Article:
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  • Superannuation guarantee – Tax basics for non-profit organisations


    This document forms part of our guide Tax basics for non-profit organisations

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    Superannuation guarantee

    As an employer you must provide a minimum level of super support for your eligible employees - currently 9.5% of an employee's ordinary time earnings - or lodge a Superannuation guarantee charge statement - quarterly (NAT 9599) and pay the superannuation guarantee charge (SGC).

    Who is covered by superannuation guarantee?

    Most employees, whether full-time, part-time or casual, are covered by the superannuation guarantee legislation. The definition of employee is extended for super purposes to cover some additional categories of workers, including company directors, some artists, sportspeople and certain independent contractors.

    Exceptions include employees who are:

    • paid less than $450 (before tax) in any calendar month (super does not have to be provided for that month)
    • non-resident employees who are paid solely for work undertaken outside Australia
    • under 18 years old and employed for no more than 30 hours per week.

    Find out more

    Guide to superannuation for employers

    End of find out more

    Which organisations are exempt from the superannuation guarantee charge?

    No organisations are exempt - all are subject to the superannuation guarantee legislation, including those organisations that are exempt from income tax.

    How much does your organisation need to pay?

    The minimum amount of super support you must provide for your employees is 9.5% of each employee's ordinary time earnings.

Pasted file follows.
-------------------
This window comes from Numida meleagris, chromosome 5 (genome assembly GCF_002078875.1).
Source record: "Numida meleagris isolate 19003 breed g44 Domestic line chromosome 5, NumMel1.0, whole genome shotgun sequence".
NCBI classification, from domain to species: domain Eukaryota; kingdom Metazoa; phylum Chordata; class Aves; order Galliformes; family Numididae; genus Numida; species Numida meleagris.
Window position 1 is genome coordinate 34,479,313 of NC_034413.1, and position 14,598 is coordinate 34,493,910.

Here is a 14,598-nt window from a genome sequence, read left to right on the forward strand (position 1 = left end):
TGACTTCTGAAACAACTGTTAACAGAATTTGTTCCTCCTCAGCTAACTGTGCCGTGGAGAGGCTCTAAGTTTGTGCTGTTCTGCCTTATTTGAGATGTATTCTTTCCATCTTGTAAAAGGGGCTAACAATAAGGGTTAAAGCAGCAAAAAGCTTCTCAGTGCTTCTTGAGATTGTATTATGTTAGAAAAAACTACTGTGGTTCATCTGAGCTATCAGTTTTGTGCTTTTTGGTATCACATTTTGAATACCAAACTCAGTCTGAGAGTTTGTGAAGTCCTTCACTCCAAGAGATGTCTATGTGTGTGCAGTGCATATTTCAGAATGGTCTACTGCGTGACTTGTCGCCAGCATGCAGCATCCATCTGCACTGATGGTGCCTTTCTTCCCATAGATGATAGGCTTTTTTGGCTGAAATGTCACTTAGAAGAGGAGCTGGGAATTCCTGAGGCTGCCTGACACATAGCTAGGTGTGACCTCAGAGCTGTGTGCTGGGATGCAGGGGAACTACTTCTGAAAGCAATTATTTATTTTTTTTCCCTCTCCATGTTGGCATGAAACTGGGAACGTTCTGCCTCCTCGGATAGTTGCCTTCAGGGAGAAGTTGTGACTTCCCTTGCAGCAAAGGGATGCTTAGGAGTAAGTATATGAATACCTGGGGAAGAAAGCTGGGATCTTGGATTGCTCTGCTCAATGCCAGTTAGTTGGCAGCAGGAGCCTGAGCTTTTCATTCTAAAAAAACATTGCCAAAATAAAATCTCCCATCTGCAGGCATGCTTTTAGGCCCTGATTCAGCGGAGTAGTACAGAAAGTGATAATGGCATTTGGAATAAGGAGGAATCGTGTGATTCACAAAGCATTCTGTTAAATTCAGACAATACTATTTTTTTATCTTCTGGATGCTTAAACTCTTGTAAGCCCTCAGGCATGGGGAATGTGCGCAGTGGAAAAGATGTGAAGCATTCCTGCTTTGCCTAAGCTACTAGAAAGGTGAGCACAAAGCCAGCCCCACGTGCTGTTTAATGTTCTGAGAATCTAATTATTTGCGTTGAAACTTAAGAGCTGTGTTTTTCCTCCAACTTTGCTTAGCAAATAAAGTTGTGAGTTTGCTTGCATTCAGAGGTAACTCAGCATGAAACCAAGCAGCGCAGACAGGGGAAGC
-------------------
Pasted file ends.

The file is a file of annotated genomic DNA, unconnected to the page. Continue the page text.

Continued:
Any existing super obligations under an industrial award count towards the minimum level of support, as do payments made under a salary sacrifice arrangement. However, employee contributions do not count towards the employer's obligations.

    Employer contributions must be paid at least quarterly to a complying super fund or retirement savings account. The table shows the quarterly due dates.

    Super guarantee charge

    If you don't pay the minimum level of super support for your employees by the quarterly cut-off date, you must lodge a Superannuation guarantee charge statement - quarterly (NAT 9599) and pay the SGC to us. The charge includes the shortfall between what you should have paid and what you actually paid, and administration and interest components.

    If you make sufficient super contributions for your eligible employees by the relevant due dates, those contributions are generally tax deductible. However, the SGC is not tax deductible.

    Late employer contributions made to a super fund or retirement savings account (RSA) may be able to be used to offset part of the shortfall and nominal interest components of the SGC if the employer makes an election and meets certain eligibility criteria. The employer has to lodge a Superannuation guarantee charge statement - quarterly (NAT 9599) with a late payment offset election and pays only the remaining part of the SGC to us.

    Table 5: Super quarters and due dates

    Superannuation guarantee quarter

    Due date for payment of super contributions

    Due date for lodgment of statement and payment of SGC

    1 July - 30 September

    28 October

    28 November

    1 October - 31 December

    28 January

    28 February

    1 January - 31 March

    28 April

    28 May

    1 April - 30 June

    28 July

    28 August

    Choice of super fund

    You must offer eligible employees a choice of super fund. To do this, provide each new eligible employee with the Standard choice form found in Choosing a super fund (NAT 13080) within 28 days of their start date so they can nominate a fund for their super contributions. You should already have done this for existing employees.

    Find out more

    For more information about your super responsibilities:

    End of find out more
    • Last modified: 13 Jan 2015QC 16971